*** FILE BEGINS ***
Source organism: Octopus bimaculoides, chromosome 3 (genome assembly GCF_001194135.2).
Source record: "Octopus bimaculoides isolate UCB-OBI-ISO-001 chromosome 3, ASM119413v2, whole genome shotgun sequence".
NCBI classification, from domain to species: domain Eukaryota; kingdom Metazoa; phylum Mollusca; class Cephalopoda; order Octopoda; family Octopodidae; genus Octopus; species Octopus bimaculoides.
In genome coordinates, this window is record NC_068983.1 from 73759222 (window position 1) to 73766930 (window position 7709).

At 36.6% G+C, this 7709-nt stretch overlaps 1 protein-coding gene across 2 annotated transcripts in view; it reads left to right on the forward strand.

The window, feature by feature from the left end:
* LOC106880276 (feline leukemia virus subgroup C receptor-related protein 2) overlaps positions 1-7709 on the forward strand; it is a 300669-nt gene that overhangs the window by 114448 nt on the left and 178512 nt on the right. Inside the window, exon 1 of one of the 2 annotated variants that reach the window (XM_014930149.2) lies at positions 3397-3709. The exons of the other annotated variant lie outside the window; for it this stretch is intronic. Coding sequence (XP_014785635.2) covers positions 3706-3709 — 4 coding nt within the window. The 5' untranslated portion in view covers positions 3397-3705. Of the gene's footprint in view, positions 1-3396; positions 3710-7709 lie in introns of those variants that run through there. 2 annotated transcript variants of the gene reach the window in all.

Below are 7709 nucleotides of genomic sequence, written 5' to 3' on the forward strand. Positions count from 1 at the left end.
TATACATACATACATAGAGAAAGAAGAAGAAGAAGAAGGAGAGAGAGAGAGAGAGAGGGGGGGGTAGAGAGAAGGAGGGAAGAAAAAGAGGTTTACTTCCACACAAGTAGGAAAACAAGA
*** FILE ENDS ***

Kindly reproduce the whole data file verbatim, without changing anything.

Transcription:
Source organism: Octopus bimaculoides, chromosome 3 (genome assembly GCF_001194135.2).
Source record: "Octopus bimaculoides isolate UCB-OBI-ISO-001 chromosome 3, ASM119413v2, whole genome shotgun sequence".
NCBI classification, from domain to species: domain Eukaryota; kingdom Metazoa; phylum Mollusca; class Cephalopoda; order Octopoda; family Octopodidae; genus Octopus; species Octopus bimaculoides.
In genome coordinates, this window is record NC_068983.1 from 73759222 (window position 1) to 73766930 (window position 7709).

At 36.6% G+C, this 7709-nt stretch overlaps 1 protein-coding gene across 2 annotated transcripts in view; it reads left to right on the forward strand.

The window, feature by feature from the left end:
* LOC106880276 (feline leukemia virus subgroup C receptor-related protein 2) overlaps positions 1-7709 on the forward strand; it is a 300669-nt gene that overhangs the window by 114448 nt on the left and 178512 nt on the right. Inside the window, exon 1 of one of the 2 annotated variants that reach the window (XM_014930149.2) lies at positions 3397-3709. The exons of the other annotated variant lie outside the window; for it this stretch is intronic. Coding sequence (XP_014785635.2) covers positions 3706-3709 — 4 coding nt within the window. The 5' untranslated portion in view covers positions 3397-3705. Of the gene's footprint in view, positions 1-3396; positions 3710-7709 lie in introns of those variants that run through there. 2 annotated transcript variants of the gene reach the window in all.

Below are 7709 nucleotides of genomic sequence, written 5' to 3' on the forward strand. Positions count from 1 at the left end.
TATACATACATACATAGAGAAAGAAGAAGAAGAAGAAGGAGAGAGAGAGAGAGAGAGGGGGGGGTAGAGAGAAGGAGGGAAGAAAAAGAGGTTTACTTCCACACAAGTAGGAAAACAAGA